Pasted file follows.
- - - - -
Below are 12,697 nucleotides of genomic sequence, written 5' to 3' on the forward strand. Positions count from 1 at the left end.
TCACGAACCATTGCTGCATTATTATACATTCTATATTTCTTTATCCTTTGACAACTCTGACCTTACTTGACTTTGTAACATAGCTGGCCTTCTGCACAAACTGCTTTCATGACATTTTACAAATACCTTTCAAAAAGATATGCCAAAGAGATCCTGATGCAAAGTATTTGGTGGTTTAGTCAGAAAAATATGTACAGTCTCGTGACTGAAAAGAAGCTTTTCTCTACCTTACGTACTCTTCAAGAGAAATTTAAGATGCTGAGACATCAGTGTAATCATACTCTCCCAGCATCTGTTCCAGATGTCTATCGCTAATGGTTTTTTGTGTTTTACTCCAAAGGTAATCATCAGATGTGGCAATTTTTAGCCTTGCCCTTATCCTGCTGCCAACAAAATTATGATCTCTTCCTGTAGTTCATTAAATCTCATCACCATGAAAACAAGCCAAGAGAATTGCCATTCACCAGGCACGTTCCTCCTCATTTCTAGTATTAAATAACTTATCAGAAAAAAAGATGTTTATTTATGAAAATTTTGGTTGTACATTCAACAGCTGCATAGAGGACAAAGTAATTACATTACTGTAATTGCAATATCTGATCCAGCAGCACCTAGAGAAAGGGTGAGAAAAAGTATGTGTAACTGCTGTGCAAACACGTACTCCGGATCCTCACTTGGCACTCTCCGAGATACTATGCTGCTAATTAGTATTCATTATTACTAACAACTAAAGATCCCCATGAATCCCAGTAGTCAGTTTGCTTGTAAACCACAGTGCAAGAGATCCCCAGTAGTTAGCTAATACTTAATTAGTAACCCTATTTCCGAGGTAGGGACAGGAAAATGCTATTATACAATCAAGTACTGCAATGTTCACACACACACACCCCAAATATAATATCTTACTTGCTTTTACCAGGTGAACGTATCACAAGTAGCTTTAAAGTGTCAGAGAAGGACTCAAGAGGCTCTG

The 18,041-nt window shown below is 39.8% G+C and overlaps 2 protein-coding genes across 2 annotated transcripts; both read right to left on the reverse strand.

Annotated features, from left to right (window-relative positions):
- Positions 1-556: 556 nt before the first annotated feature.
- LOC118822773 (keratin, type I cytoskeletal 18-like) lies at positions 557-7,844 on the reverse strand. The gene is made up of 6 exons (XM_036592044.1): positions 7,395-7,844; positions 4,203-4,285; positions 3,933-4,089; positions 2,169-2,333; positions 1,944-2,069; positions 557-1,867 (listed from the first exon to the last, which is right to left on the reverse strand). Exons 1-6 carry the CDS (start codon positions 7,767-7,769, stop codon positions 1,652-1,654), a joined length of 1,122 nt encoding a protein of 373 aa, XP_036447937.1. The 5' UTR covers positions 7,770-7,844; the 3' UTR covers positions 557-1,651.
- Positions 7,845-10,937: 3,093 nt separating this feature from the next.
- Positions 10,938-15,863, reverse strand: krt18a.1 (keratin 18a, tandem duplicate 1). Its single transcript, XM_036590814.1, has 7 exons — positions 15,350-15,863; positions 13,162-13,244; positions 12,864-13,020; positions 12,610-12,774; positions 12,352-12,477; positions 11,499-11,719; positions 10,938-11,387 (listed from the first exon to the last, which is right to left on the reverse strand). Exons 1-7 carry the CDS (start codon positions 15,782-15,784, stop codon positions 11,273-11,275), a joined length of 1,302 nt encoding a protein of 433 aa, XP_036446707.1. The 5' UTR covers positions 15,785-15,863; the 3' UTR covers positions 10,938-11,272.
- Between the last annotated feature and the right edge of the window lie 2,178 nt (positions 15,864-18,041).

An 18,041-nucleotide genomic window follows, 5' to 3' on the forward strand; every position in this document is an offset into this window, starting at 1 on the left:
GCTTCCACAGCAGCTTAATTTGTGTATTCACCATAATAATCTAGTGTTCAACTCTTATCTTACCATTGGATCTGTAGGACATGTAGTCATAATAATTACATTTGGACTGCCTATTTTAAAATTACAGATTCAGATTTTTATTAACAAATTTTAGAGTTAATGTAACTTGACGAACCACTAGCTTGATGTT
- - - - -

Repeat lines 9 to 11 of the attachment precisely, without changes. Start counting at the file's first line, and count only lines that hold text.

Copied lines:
- Between the last annotated feature and the right edge of the window lie 2,178 nt (positions 15,864-18,041).

An 18,041-nucleotide genomic window follows, 5' to 3' on the forward strand; every position in this document is an offset into this window, starting at 1 on the left:
GCTTCCACAGCAGCTTAATTTGTGTATTCACCATAATAATCTAGTGTTCAACTCTTATCTTACCATTGGATCTGTAGGACATGTAGTCATAATAATTACATTTGGACTGCCTATTTTAAAATTACAGATTCAGATTTTTATTAACAAATTTTAGAGTTAATGTAACTTGACGAACCACTAGCTTGATGTT